Trains, planes…and nut allergies

No matter the mode of transportation, holiday travel holds special challenges for parents.  For many families adding to the chaos is the reality that their child has a dangerous nut allergy.

Dr. Sean Cahill, associate professor at Loyola University Chicago’s Stritch School of Medicine, , gave some tips on how to keep children safe when traveling with a nut allergy.

“The best thing to do is plan ahead. Though you can’t plan for everything being prepared will help keep your child safe and limit your holiday stress. We all know we have enough of it anyway,” said Cahill.

One of the most important tips is to keep your child’s hands and the surfaces your child touches as clean as possible.

Research is showing that dangerous allergic reactions are not caused by inhaled airborne nut particle. Instead a reaction occurs when a child touches a surface that has been exposed to a nut and then ingests the particles.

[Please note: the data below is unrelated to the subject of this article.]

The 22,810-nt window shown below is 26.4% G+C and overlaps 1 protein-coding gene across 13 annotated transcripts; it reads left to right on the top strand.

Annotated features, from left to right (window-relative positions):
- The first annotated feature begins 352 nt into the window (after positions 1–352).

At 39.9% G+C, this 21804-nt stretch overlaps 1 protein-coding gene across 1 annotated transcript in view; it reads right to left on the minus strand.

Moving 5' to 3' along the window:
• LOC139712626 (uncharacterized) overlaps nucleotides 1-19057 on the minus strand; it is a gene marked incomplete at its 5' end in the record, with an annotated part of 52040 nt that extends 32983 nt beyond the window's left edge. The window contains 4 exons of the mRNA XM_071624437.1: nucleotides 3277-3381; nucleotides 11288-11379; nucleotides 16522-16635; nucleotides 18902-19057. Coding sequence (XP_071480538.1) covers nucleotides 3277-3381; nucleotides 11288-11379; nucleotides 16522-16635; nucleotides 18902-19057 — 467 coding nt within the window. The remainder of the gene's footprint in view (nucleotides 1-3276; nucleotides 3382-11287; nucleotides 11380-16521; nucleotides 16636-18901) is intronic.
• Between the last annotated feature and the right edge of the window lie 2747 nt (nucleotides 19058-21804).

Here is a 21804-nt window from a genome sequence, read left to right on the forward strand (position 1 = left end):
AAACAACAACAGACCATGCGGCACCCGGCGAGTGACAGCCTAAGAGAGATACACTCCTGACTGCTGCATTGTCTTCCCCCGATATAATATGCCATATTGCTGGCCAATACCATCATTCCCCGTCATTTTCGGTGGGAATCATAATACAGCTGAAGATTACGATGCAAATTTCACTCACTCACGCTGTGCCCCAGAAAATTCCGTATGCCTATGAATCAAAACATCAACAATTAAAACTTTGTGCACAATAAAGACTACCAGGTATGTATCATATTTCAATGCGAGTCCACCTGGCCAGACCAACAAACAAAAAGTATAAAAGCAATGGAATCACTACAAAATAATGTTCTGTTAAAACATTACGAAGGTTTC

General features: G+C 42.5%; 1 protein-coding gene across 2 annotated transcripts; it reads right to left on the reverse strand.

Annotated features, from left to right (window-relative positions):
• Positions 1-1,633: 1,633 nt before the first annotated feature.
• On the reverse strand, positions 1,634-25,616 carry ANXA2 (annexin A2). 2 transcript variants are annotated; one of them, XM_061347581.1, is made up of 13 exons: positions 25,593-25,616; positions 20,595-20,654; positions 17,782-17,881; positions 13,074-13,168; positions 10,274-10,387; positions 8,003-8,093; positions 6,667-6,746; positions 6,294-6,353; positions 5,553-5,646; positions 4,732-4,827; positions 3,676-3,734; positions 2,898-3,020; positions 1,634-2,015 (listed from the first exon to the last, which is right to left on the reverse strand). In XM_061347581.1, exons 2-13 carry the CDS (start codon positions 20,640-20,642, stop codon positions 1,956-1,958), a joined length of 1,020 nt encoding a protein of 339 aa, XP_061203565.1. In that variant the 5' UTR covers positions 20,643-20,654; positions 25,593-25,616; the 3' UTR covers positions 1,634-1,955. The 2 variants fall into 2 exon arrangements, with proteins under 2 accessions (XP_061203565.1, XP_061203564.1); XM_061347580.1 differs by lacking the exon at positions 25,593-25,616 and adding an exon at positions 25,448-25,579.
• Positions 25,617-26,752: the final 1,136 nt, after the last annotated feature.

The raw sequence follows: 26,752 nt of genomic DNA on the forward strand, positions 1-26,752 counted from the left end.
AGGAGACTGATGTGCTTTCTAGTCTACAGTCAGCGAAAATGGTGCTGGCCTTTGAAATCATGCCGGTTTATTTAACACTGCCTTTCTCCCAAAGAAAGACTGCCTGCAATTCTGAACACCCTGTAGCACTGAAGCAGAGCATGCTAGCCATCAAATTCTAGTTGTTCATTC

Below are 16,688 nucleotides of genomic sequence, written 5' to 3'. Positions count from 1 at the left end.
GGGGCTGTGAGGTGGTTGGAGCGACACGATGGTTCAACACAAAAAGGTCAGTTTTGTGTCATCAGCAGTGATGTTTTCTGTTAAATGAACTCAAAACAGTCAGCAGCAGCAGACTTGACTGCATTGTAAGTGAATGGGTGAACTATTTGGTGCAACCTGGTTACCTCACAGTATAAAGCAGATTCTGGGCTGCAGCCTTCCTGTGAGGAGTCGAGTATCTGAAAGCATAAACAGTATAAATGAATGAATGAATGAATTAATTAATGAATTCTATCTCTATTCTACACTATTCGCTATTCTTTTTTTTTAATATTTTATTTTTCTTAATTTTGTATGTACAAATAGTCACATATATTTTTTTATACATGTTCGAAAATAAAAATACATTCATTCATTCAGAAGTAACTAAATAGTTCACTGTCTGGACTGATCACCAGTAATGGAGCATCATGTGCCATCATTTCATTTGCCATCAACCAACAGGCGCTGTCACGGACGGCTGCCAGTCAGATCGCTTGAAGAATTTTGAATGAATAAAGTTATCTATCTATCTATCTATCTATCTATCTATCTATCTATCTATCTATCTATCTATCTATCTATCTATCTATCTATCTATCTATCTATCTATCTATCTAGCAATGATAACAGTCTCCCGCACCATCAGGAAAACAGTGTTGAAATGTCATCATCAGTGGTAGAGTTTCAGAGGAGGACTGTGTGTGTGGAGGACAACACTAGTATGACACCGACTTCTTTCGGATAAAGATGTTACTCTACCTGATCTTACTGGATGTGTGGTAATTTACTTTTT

“Also remember a peanut allergy is not limited to peanuts. Some people with a peanut allergy are allergic to numerous types of nuts and seeds, and nut allergies are often seen in kids with other food allergies, like eggs, or in kids with asthma and eczema,” said Cahill.

For more handy tips from Cahill click here.

– Melanie Enright

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